Court Upholds Contempt Finding in Disruptive Behavior Case: Analysis of Legal Principles and Human Rights Compatibility

Citation: [2024] EWCA Crim 229
Judgment on


The case of R v John Jordan ([2024] EWCA Crim 229) involves an appeal against a finding of contempt of court and the subsequent penalty imposed. The case explores the application of legal principles related to contempt in the face of the court, procedural fairness, the threshold of seriousness for contempt, intent, and compatibility with human rights, specifically the rights to freedom of expression and assembly under Articles 10 and 11 of the European Convention on Human Rights (ECHR). This article provides an analysis of the case law, identifying key legal principles and linking them to relevant parts of the case summary.

Key Facts

John Jordan was found in contempt of court after playing loud music outside a courtroom during an ongoing trial, with intent to disrupt proceedings. Despite Jordan’s claim of solidarity with defendants in an unrelated case, the judge found the action created a serious interference with the administration of justice. Jordan challenged the finding and penalty, arguing issues of seriousness, specific intent, fairness, incompatibility with Articles 10 and 11 of the ECHR, and the penalty’s proportionality.

Contempt in the Face of the Court

The court reaffirmed contempt of court as a protection of the due administration of justice. Conduct that creates a real risk of interference can constitute contempt, regardless of actual impediment or prejudice. Thus, specific intent to disrupt isn’t required for liability, only deliberate conduct in breach of court order or law.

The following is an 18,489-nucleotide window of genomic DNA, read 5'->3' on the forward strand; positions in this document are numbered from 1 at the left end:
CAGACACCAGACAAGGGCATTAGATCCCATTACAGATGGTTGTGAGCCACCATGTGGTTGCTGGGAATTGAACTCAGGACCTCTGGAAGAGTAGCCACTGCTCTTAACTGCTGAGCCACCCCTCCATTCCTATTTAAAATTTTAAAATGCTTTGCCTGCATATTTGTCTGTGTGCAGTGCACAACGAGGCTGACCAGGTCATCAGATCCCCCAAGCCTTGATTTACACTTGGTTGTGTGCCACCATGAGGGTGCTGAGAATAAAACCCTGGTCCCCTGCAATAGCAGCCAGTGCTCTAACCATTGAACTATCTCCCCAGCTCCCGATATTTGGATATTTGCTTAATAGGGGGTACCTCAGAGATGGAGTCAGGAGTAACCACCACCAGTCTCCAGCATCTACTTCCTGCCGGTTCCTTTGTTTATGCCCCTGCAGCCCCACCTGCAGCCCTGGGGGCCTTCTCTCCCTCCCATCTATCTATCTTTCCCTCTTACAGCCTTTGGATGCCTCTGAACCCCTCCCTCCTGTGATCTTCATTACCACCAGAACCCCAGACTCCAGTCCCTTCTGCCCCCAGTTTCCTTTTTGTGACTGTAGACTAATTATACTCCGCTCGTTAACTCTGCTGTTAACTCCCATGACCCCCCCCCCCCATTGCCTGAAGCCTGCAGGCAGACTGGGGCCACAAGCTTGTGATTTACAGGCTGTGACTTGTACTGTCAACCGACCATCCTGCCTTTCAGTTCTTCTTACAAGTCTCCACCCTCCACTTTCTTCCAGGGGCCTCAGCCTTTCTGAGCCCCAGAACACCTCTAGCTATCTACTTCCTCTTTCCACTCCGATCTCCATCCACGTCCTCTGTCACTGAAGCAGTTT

Threshold of Seriousness for Contempt

The court established that only behavior creating a serious interference with justice can amount to contempt, aligning with the principle that the administration of justice is vital to upholding the rule of law.

Procedural Fairness and Impartiality

The proceedings followed the Criminal Procedure Rules 2020, ensuring fairness under common law and the ECHR. The appellant’s arguments regarding a lack of impartiality and inadequate opportunity to prepare a defense were rejected. The court held that it’s not inherently unfair for a judge who observed the contempt to adjudicate the matter.

Human Rights: Articles 10 and 11 of the ECHR

The court determined that contempt proceedings did not necessarily interfere with or restrict freedom of expression or assembly. If it did, the restriction would be justified under the second paragraph of each article to protect the administration of justice.


The court dismissed the appeal, holding that:

  1. The summary procedure and contempt finding were fair and complied with procedural standards.
  2. Specific intent was not required for contempt liability.
  3. The threshold for contempt’s seriousness was met by Jordan’s conduct.
  4. The penalty, including its conditional suspension, was proportionate and necessary to prevent future disruption.
  5. The proceedings and contempt finding were compatible with Articles 10 and 11 of the ECHR, necessary for the greater public interest.


The EWCA Criminal Division in R v John Jordan ([2024] EWCA Crim 229) has upheld the principle that actions interfering seriously with the due administration of justice may constitute contempt of court. The court iterated that specific intent is not required for a finding of contempt, provided the conduct is deliberate and contravenes known court orders or criminal law. The case reflects the balance between maintaining the integrity of judicial proceedings and individual freedoms, emphasizing that the exercise of rights must not compromise the administration of justice. This judgment provides clarity on the law surrounding contempt in the face of the court and reinforces the judiciary’s authority to preserve court propriety and ensure fair trial processes.

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